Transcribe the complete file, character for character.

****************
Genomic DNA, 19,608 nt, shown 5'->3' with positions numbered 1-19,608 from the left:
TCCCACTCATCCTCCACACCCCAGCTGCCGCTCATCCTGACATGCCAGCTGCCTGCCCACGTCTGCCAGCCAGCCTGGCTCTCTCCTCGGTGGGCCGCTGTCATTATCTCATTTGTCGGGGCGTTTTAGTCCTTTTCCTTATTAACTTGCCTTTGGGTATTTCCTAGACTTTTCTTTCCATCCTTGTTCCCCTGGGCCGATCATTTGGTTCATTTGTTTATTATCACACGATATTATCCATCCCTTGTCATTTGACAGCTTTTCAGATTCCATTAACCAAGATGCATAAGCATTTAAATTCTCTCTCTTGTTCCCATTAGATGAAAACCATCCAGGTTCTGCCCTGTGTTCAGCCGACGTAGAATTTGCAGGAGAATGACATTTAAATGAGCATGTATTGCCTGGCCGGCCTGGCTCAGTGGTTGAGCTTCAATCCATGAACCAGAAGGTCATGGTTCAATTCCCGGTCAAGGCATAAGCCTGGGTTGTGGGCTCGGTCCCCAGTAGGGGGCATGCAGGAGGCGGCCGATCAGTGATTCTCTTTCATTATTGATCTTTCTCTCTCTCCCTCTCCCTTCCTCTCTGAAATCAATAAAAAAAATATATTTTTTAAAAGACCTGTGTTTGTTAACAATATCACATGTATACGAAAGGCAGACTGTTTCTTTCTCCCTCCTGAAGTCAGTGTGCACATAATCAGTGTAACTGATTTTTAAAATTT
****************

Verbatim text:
Genomic DNA, 19,608 nt, shown 5'->3' with positions numbered 1-19,608 from the left:
TCCCACTCATCCTCCACACCCCAGCTGCCGCTCATCCTGACATGCCAGCTGCCTGCCCACGTCTGCCAGCCAGCCTGGCTCTCTCCTCGGTGGGCCGCTGTCATTATCTCATTTGTCGGGGCGTTTTAGTCCTTTTCCTTATTAACTTGCCTTTGGGTATTTCCTAGACTTTTCTTTCCATCCTTGTTCCCCTGGGCCGATCATTTGGTTCATTTGTTTATTATCACACGATATTATCCATCCCTTGTCATTTGACAGCTTTTCAGATTCCATTAACCAAGATGCATAAGCATTTAAATTCTCTCTCTTGTTCCCATTAGATGAAAACCATCCAGGTTCTGCCCTGTGTTCAGCCGACGTAGAATTTGCAGGAGAATGACATTTAAATGAGCATGTATTGCCTGGCCGGCCTGGCTCAGTGGTTGAGCTTCAATCCATGAACCAGAAGGTCATGGTTCAATTCCCGGTCAAGGCATAAGCCTGGGTTGTGGGCTCGGTCCCCAGTAGGGGGCATGCAGGAGGCGGCCGATCAGTGATTCTCTTTCATTATTGATCTTTCTCTCTCTCCCTCTCCCTTCCTCTCTGAAATCAATAAAAAAAATATATTTTTTAAAAGACCTGTGTTTGTTAACAATATCACATGTATACGAAAGGCAGACTGTTTCTTTCTCCCTCCTGAAGTCAGTGTGCACATAATCAGTGTAACTGATTTTTAAAATTT